We all sometimes wish our dogs could talk. It would make life a whole lot easier. Fortunately, even though they can’t speak, there are ways to tell our dog’s feelings. Labradors are expressive canines. How our dog’s act is a tale-tell sign of how and what they feel. The better you can read your Labs body language, the more chances you have of knowing what makes them happy. It is important to learn how to interpret your dog’s body language and behavior to decipher his state of mind and happiness.
You no longer have to guess how your dog feels; all you have to look out for these signs to know if he is happy:
A happy dog will frequently have a slightly open mouth and sometimes appear to smile. This is a natural position for a Labrador, and you are likely to spot him with his mouth slightly open quite often. Scared or submissive dogs keep their mouths shut or pull their lips away from their teeth. A comfortable Labrador will display a relaxed open mouth and will have their tongue hanging outside of it. These signs help you as the owner to be keen on your dog, especially when he starts displaying early signs that something is bothering him. Panting with an open mouth shouldn’t be mistaken for a smile. It could be a sign that your Labrador is overheating or stressed.
When your Labrador is happy, you will see his tongue gently lolling out when his mouth is open. It should look very natural and relaxed. Make sure he isn’t lip-licking, especially when there is no food around as it may be a sign he is afraid. A submissive grin followed by lip licking with no incentive may be a sign that your dog is not settled.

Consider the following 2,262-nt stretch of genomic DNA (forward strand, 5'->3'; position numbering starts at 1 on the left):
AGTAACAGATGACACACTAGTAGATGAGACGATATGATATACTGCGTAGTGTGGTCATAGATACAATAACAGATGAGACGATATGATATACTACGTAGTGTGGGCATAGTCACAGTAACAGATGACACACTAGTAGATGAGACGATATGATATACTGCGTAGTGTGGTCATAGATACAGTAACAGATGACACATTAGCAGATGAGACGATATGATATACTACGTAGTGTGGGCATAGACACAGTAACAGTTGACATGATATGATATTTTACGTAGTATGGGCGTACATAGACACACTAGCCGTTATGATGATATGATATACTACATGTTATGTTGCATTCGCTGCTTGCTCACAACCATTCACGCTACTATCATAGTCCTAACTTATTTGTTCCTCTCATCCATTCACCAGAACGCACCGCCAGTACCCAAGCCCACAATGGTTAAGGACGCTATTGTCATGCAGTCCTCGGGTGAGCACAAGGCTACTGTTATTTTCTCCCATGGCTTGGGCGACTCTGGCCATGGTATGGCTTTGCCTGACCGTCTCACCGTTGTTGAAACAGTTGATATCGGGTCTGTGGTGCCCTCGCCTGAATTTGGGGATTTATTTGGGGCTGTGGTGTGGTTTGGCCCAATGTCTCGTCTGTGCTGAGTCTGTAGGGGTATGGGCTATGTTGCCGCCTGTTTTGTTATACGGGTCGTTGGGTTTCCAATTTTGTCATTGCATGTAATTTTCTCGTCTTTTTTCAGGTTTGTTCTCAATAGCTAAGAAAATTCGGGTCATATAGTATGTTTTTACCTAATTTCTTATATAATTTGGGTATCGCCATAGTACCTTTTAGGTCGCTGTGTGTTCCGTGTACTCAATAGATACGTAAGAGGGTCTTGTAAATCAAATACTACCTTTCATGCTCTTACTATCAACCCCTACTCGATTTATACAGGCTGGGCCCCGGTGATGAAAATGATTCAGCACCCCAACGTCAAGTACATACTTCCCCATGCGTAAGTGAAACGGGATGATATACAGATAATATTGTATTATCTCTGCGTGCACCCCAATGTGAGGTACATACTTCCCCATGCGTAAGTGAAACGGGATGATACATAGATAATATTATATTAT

When your dog is happy, his tongue will loosely hang out, allowing him to pant.
When your dog is happy, his eyes will be relaxed. Relaxed eyes simply men they will look normal without too much white of the eye showing. Your dog will blink often, and his gaze will be soft. If your dog stares at you intensely with the white part of his eye showing, then he isn’t relaxed. It may also indicate that he may be frightened. Narrowed eyes and a hard gaze are an indication of aggression.
Naturally positioned ears
Labrador’s ears usually are pointing up or flopping over. Even with breeding, despite the degree of flopping over varying, Labrador’s ears are very expressive. A happy dog’s ear position is naturally resting. When your dog ears are raised, it means he is alert and listening, and when they flatten them, it means he is being submissive or feeling scared.
The play bow is one of the most common body languages that we easily recognize from our dogs. A happy, playful dog will bend their front paws, thereby lowering their front end and keep her rear in the air. The play bow is a gesture that your dog wants to interact or play with you, and he is definitely happy.
A wagging tail, unlike common belief, is not always a sign of happiness. It could be a sign that your Labrador is feeling threatened, especially if his tail is held high and stiff and swishes it slowly from one side to another.
Naturally, a happy dog’s tail will sway from side to side rapidly and involve his whole body. The movement will be smooth and flowing, and his tail will look relaxed. In the absence of a wagging tail, your dog is probably not happy.
Relaxed tail carriage